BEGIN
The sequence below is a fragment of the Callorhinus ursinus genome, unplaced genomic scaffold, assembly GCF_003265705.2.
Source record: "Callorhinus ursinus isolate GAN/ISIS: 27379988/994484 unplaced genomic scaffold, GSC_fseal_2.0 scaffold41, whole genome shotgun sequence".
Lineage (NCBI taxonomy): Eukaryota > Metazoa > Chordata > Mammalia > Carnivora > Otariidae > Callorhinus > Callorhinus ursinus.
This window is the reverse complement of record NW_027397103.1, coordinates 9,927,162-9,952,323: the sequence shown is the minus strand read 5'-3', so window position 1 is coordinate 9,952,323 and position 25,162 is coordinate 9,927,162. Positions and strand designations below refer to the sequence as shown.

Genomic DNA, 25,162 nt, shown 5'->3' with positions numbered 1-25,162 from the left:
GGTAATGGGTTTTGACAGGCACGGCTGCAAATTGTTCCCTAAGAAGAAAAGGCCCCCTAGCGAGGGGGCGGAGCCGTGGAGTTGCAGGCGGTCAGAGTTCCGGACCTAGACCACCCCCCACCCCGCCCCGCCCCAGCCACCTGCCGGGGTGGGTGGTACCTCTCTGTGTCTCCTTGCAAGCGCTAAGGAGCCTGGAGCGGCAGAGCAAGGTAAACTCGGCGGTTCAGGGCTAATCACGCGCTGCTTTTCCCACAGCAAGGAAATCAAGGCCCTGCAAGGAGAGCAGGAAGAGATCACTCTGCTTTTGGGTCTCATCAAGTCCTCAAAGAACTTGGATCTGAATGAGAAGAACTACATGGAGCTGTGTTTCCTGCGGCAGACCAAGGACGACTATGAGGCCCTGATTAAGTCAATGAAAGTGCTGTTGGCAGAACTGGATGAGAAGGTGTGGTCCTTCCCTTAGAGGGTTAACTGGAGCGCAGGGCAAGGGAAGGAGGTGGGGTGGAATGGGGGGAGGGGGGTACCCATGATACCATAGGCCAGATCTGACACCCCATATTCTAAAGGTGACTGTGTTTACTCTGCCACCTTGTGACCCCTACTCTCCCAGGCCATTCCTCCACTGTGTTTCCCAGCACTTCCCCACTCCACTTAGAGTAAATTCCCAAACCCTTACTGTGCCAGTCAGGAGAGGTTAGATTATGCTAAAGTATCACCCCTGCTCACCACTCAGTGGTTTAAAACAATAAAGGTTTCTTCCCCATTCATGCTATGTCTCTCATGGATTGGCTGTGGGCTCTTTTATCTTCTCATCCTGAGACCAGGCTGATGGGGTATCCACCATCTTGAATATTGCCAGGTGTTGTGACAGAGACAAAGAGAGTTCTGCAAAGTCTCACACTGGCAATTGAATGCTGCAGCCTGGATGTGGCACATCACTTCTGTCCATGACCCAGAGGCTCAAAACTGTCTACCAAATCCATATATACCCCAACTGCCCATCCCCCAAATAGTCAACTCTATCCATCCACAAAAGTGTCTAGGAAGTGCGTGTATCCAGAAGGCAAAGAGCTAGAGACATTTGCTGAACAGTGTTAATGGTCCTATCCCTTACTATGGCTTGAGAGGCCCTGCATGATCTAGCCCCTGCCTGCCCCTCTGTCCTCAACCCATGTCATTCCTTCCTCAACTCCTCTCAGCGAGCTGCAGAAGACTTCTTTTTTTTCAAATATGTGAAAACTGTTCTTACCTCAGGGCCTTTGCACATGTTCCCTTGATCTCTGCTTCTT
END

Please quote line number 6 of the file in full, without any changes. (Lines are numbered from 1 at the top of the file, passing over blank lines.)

GGTAATGGGTTTTGACAGGCACGGCTGCAAATTGTTCCCTAAGAAGAAAAGGCCCCCTAGCGAGGGGGCGGAGCCGTGGAGTTGCAGGCGGTCAGAGTTCCGGACCTAGACCACCCCCCACCCCGCCCCGCCCCAGCCACCTGCCGGGGTGGGTGGTACCTCTCTGTGTCTCCTTGCAAGCGCTAAGGAGCCTGGAGCGGCAGAGCAAGGTAAACTCGGCGGTTCAGGGCTAATCACGCGCTGCTTTTCCCACAGCAAGGAAATCAAGGCCCTGCAAGGAGAGCAGGAAGAGATCACTCTGCTTTTGGGTCTCATCAAGTCCTCAAAGAACTTGGATCTGAATGAGAAGAACTACATGGAGCTGTGTTTCCTGCGGCAGACCAAGGACGACTATGAGGCCCTGATTAAGTCAATGAAAGTGCTGTTGGCAGAACTGGATGAGAAGGTGTGGTCCTTCCCTTAGAGGGTTAACTGGAGCGCAGGGCAAGGGAAGGAGGTGGGGTGGAATGGGGGGAGGGGGGTACCCATGATACCATAGGCCAGATCTGACACCCCATATTCTAAAGGTGACTGTGTTTACTCTGCCACCTTGTGACCCCTACTCTCCCAGGCCATTCCTCCACTGTGTTTCCCAGCACTTCCCCACTCCACTTAGAGTAAATTCCCAAACCCTTACTGTGCCAGTCAGGAGAGGTTAGATTATGCTAAAGTATCACCCCTGCTCACCACTCAGTGGTTTAAAACAATAAAGGTTTCTTCCCCATTCATGCTATGTCTCTCATGGATTGGCTGTGGGCTCTTTTATCTTCTCATCCTGAGACCAGGCTGATGGGGTATCCACCATCTTGAATATTGCCAGGTGTTGTGACAGAGACAAAGAGAGTTCTGCAAAGTCTCACACTGGCAATTGAATGCTGCAGCCTGGATGTGGCACATCACTTCTGTCCATGACCCAGAGGCTCAAAACTGTCTACCAAATCCATATATACCCCAACTGCCCATCCCCCAAATAGTCAACTCTATCCATCCACAAAAGTGTCTAGGAAGTGCGTGTATCCAGAAGGCAAAGAGCTAGAGACATTTGCTGAACAGTGTTAATGGTCCTATCCCTTACTATGGCTTGAGAGGCCCTGCATGATCTAGCCCCTGCCTGCCCCTCTGTCCTCAACCCATGTCATTCCTTCCTCAACTCCTCTCAGCGAGCTGCAGAAGACTTCTTTTTTTTCAAATATGTGAAAACTGTTCTTACCTCAGGGCCTTTGCACATGTTCCCTTGATCTCTGCTTCTT